Handling a gun makes men's testosterone levels rise -- and makes them more aggressive.
The finding comes from a study by psychology student Jennifer Klinesmith and her professors at Knox College, Galesburg, Ill. Klinesmith designed the study, in which 18- to 22-year-old college men participated.
Klinesmith told the men they'd be taking part in a study of the effect of attention to detail on taste sensitivity. She collected a saliva sample for testosterone testing. Then she led each man into a room where he sat at a table with an object on it. The man had to take apart the object and put it back together according to instructions.
For half the men, the object was a pellet gun that mimicked a Desert Eagle automatic handgun. The other half of the men worked with a child's game called Mouse Trap.
Fifteen minutes later, the men gave another saliva sample. Then they were asked to taste a lidded 3-ounce cup of water with a drop of Frank's Red Hot Sauce in it.
Finally, the men were given a 3-ounce cup of water and a bottle of the hot sauce. They were told the water would be given to the next man in the study, and that they could -- anonymously -- put as much hot sauce in the water as they liked.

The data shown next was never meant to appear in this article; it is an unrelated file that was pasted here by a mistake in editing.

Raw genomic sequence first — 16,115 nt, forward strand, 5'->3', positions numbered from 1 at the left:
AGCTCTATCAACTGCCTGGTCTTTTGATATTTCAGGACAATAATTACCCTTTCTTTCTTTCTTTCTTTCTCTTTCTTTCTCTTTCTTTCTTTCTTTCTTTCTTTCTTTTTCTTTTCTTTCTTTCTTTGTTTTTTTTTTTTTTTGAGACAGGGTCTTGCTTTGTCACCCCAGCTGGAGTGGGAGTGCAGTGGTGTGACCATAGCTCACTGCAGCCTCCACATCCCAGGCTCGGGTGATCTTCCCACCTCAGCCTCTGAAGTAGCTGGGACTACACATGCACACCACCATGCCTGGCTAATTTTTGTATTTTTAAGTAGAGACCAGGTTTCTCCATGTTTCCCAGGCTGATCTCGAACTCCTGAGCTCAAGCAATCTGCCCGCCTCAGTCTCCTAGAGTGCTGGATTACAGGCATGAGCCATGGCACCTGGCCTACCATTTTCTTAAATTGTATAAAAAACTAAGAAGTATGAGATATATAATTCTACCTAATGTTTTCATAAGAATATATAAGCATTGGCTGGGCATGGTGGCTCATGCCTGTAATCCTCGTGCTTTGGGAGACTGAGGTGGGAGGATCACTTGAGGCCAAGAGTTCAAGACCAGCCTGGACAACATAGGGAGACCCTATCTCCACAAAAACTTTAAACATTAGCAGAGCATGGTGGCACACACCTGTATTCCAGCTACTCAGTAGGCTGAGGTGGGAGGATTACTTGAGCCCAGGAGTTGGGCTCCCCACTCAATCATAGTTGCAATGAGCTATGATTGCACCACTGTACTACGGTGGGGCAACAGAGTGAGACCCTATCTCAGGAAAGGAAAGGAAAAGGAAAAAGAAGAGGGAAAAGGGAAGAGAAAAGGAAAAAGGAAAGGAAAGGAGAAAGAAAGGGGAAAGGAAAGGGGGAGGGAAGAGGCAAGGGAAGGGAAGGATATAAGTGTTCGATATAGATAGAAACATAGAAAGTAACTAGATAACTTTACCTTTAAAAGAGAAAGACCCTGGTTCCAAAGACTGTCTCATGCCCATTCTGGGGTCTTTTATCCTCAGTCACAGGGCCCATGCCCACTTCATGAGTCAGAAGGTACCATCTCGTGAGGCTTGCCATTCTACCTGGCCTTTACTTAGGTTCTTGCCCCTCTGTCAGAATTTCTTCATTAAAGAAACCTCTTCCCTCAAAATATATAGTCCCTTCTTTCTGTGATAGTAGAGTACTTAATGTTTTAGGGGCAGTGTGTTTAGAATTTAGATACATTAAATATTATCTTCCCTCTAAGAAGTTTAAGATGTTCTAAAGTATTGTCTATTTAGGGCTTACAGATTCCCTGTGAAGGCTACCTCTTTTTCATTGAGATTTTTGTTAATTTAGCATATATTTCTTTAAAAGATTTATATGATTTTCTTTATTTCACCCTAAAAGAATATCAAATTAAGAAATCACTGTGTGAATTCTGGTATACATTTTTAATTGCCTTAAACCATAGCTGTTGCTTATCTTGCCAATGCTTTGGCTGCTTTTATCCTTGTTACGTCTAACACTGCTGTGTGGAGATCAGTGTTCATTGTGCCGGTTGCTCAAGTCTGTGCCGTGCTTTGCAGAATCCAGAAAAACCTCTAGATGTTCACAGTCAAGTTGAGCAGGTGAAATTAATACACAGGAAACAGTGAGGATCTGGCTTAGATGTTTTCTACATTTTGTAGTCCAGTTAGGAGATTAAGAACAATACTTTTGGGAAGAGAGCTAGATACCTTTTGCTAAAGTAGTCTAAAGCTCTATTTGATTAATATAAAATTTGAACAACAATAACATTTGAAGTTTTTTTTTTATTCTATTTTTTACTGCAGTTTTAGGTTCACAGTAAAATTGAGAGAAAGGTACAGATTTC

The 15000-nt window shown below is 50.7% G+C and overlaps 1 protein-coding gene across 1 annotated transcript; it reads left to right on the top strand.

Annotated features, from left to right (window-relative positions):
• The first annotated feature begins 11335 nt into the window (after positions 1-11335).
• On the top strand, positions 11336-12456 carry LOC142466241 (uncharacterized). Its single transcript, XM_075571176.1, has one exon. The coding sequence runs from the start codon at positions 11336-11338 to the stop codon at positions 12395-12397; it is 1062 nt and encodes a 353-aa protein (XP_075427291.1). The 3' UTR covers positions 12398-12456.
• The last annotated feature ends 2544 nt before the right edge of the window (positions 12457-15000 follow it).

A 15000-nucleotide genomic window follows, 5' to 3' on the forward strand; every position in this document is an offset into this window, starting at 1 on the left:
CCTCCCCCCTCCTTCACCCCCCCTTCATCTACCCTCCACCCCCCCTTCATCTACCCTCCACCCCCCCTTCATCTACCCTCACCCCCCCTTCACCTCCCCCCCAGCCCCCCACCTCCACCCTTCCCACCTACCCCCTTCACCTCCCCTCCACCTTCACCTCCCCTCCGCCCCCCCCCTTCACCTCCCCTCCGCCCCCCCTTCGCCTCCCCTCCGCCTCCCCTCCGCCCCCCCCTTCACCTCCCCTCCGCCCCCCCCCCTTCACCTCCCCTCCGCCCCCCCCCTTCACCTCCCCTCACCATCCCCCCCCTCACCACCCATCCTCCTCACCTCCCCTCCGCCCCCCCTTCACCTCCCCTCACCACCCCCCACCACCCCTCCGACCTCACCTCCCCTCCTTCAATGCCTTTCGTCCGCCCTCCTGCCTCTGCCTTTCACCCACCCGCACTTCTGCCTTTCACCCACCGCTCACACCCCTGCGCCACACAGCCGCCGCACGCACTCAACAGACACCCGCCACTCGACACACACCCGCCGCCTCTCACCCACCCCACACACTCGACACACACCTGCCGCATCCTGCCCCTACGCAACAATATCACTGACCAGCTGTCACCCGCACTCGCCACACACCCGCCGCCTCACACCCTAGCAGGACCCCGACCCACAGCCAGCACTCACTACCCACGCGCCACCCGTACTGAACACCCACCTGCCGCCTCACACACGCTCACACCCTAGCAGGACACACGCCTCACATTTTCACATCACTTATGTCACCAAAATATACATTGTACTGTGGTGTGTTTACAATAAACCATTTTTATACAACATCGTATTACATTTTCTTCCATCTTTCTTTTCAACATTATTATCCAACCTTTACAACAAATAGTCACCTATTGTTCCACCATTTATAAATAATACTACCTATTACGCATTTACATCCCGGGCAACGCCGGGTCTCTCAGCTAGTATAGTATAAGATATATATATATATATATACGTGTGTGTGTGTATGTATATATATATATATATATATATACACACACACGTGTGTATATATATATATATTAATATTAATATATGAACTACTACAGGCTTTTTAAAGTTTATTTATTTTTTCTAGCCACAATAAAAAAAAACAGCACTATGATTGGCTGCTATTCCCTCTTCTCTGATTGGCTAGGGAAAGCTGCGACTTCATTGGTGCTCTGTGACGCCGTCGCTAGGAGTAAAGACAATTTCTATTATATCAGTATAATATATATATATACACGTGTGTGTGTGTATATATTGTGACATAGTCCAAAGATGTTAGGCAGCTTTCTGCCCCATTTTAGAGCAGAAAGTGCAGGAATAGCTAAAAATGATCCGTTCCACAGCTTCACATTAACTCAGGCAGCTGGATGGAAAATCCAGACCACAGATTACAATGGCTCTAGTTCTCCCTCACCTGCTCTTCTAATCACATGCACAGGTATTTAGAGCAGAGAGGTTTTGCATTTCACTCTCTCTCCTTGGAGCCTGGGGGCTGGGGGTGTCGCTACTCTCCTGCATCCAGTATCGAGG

This hot-sauce trick has been used before. The more aggressive a man is feeling, the more hot sauce he tends to put in the next guy's drink.
Sure enough, testosterone went up about 100 times more in the men who handled the gun than in the men who handled the children's toy. And the gun handlers put three times more hot sauce in the water -- on average, about a half ounce -- than the toy handlers.
The more a man's testosterone went up after gun handling, the more hot sauce he put in the water.
"Such findings raise many of the usual questions about whether the presence of guns in modern society contributes to violent behavior," Klinesmith and colleagues conclude. "Although our study is clearly far from definitive, its results suggest that guns may indeed increase aggressiveness partially via changes in the hormone testosterone."
Indeed, after debriefing, many of the men said they were disappointed that the water they'd spiked with hot sauce wasn't really going to be given to another unsuspecting man.
The study appears in the July issue of Psychological Science.
By Daniel J. DeNoon, reviewed by Louise Chang, MD
SOURCES: Klinesmith, J. Psychological Science, July 2006; vol 17 pp 568-571.